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IEEE Annals of the History of Computing

Issue 3 • July-Sept. 2005

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Displaying Results 1 - 15 of 15
  • [Front cover]

    Publication Year: 2005, Page(s): c1
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  • Table of contents

    Publication Year: 2005, Page(s): c2
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  • From the Editor's desk

    Publication Year: 2005, Page(s): 2
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  • Historical Reconstructions

    Publication Year: 2005, Page(s): 3
    Request permission for commercial reuse | Click to expandAbstract | PDF file iconPDF (24 KB) | HTML iconHTML

    During the last two decades an increasing number of initiatives has sought to construct or reconstruct historic computing devices, and restore original specimens to working order. The feature articles in this issue describe six such projects written by those who delivered the successful outcomes or who were instrumental in their realization. View full abstract»

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  • The ternary calculating machine of Thomas Fowler

    Publication Year: 2005, Page(s):4 - 22
    Cited by:  Papers (11)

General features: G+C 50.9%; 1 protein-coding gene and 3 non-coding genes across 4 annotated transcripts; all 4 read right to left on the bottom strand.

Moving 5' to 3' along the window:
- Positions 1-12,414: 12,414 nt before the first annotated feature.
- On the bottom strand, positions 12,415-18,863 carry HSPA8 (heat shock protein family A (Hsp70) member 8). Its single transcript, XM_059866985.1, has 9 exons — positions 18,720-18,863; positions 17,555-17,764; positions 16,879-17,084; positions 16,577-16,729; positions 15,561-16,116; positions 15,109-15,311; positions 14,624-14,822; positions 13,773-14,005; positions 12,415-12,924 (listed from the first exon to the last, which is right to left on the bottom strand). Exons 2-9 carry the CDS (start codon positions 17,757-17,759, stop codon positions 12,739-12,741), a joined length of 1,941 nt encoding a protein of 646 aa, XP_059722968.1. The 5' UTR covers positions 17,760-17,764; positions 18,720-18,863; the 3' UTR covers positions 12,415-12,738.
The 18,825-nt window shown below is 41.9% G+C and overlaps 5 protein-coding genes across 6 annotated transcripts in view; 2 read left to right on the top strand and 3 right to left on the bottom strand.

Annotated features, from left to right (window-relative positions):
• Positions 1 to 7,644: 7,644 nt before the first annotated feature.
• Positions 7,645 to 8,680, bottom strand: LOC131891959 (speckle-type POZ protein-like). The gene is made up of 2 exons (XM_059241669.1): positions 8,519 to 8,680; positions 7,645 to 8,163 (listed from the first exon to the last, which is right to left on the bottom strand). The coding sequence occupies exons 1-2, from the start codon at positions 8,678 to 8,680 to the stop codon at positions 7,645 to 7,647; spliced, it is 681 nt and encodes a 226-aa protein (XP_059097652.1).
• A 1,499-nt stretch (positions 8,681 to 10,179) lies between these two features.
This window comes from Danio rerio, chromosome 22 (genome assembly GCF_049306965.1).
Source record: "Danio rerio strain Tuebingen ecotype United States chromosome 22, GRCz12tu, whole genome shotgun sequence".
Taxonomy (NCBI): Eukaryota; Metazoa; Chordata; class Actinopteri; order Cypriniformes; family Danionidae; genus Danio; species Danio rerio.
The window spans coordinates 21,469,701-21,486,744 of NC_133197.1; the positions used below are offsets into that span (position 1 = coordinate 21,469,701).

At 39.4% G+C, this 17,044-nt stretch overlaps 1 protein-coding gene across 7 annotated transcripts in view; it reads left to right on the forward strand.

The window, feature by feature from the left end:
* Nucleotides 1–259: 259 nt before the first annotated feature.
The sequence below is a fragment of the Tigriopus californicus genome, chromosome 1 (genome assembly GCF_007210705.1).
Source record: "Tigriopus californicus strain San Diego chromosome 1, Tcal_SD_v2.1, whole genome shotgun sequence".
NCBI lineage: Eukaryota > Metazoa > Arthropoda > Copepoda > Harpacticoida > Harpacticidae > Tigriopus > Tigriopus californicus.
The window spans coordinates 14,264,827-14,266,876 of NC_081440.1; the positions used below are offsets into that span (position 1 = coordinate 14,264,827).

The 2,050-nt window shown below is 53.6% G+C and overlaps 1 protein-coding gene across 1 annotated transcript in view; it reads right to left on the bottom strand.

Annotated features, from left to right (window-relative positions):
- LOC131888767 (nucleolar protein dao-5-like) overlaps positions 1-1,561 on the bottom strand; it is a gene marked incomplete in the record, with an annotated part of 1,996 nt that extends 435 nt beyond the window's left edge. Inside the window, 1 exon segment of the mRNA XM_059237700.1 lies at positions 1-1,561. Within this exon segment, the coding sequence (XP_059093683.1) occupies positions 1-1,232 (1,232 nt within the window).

Request permission for commercial reuse | Click to expandAbstract | PDF file iconPDF (640 KB) | HTML iconHTML

    In 1840, Thomas Fowler, a self-taught English mathematician and inventor, created a unique ternary calculating machine. Recently, all detail of this machine was lost. A research project begun in 1997, uncovered sufficient information to enable the recreation of a physical concept model of Fowler's machine. The next step is to create a historically accurate replica. View full abstract»

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  • The reconstruction of Konrad Zuse's Z3

    Publication Year: 2005, Page(s):23 - 32
    Cited by:  Papers (2)
    Request permission for commercial reuse | Click to expandAbstract | PDF file iconPDF (640 KB) | HTML iconHTML

    Konrad Zuse's Z3, built in Berlin from 1938 to 1941 was destroyed during World War II. The reconstruction project started in 1994. A functional replica was built and unveiled at a conference commemorating the 60th anniversary of the public presentation of the original machine in 2001. The reconstruction project includes several Java simulations of components of the whole machine and a 3D functiona... View full abstract»

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  • The IBM 1620 restoration project

    Publication Year: 2005, Page(s):33 - 43
    Cited by:  Papers (1)
    Request permission for commercial reuse | Click to expandAbstract | PDF file iconPDF (1072 KB) | HTML iconHTML

    This article describes the historical restoration of an IBM 1620 Model I computer by a team of volunteers at the Computer History Museum. The technical trajectory of the project is described as are the philosophical and museological issues attendant on the restoration of vintage computers. View full abstract»

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  • Replicating the Manchester Baby: motives, methods, and messages from the past

    Publication Year: 2005, Page(s):44 - 60
    Cited by:  Papers (4)
    Request permission for commercial reuse | Click to expandAbstract | PDF file iconPDF (1016 KB) | HTML iconHTML